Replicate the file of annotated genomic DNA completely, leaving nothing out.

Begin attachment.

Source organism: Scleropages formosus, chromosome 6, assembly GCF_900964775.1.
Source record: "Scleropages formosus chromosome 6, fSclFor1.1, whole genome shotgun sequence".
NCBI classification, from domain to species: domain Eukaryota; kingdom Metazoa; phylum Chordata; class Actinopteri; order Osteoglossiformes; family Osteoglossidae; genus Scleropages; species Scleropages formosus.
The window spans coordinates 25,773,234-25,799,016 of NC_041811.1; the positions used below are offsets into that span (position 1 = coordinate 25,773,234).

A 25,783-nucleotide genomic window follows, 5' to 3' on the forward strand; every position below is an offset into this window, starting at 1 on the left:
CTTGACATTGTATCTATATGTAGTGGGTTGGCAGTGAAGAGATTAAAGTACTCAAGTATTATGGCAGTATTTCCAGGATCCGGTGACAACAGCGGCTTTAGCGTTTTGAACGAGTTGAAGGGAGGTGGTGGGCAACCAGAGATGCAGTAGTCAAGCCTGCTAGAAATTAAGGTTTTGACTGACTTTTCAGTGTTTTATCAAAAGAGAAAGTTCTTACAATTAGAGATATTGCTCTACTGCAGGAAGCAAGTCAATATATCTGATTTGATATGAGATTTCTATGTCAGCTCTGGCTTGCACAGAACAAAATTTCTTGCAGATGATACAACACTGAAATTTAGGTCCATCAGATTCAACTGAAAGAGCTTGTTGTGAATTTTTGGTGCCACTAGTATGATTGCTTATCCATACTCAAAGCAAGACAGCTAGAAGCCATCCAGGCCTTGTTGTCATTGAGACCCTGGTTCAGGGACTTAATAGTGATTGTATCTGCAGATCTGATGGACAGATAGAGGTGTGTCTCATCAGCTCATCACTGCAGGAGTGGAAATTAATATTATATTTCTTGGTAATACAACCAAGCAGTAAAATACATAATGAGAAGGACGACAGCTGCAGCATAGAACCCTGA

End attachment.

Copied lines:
Source organism: Scleropages formosus, chromosome 6, assembly GCF_900964775.1.
Source record: "Scleropages formosus chromosome 6, fSclFor1.1, whole genome shotgun sequence".
NCBI classification, from domain to species: domain Eukaryota; kingdom Metazoa; phylum Chordata; class Actinopteri; order Osteoglossiformes; family Osteoglossidae; genus Scleropages; species Scleropages formosus.
The window spans coordinates 25,773,234-25,799,016 of NC_041811.1; the positions used below are offsets into that span (position 1 = coordinate 25,773,234).

A 25,783-nucleotide genomic window follows, 5' to 3' on the forward strand; every position below is an offset into this window, starting at 1 on the left:
CTTGACATTGTATCTATATGTAGTGGGTTGGCAGTGAAGAGATTAAAGTACTCAAGTATTATGGCAGTATTTCCAGGATCCGGTGACAACAGCGGCTTTAGCGTTTTGAACGAGTTGAAGGGAGGTGGTGGGCAACCAGAGATGCAGTAGTCAAGCCTGCTAGAAATTAAGGTTTTGACTGACTTTTCAGTGTTTTATCAAAAGAGAAAGTTCTTACAATTAGAGATATTGCTCTACTGCAGGAAGCAAGTCAATATATCTGATTTGATATGAGATTTCTATGTCAGCTCTGGCTTGCACAGAACAAAATTTCTTGCAGATGATACAACACTGAAATTTAGGTCCATCAGATTCAACTGAAAGAGCTTGTTGTGAATTTTTGGTGCCACTAGTATGATTGCTTATCCATACTCAAAGCAAGACAGCTAGAAGCCATCCAGGCCTTGTTGTCATTGAGACCCTGGTTCAGGGACTTAATAGTGATTGTATCTGCAGATCTGATGGACAGATAGAGGTGTGTCTCATCAGCTCATCACTGCAGGAGTGGAAATTAATATTATATTTCTTGGTAATACAACCAAGCAGTAAAATACATAATGAGAAGGACGACAGCTGCAGCATAGAACCCTGA